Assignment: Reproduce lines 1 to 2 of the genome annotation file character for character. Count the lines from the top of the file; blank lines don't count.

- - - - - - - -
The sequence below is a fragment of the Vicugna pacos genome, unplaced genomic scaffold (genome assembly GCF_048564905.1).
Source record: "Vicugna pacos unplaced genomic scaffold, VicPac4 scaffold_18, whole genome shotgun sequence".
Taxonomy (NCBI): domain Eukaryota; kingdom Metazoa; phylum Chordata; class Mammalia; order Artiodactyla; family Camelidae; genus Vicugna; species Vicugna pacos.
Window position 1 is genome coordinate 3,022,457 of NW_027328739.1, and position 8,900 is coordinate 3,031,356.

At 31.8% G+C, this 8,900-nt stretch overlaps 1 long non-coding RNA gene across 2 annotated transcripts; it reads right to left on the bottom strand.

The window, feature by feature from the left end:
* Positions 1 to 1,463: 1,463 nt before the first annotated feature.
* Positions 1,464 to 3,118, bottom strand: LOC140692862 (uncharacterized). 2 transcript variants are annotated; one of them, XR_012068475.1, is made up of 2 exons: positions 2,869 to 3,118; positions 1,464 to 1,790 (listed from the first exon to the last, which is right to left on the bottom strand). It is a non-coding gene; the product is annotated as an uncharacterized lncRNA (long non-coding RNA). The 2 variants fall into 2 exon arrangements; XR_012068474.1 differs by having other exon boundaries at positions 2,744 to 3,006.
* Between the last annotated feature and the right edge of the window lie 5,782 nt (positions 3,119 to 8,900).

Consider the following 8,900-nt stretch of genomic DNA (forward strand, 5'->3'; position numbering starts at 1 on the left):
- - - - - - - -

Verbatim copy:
The sequence below is a fragment of the Vicugna pacos genome, unplaced genomic scaffold (genome assembly GCF_048564905.1).
Source record: "Vicugna pacos unplaced genomic scaffold, VicPac4 scaffold_18, whole genome shotgun sequence".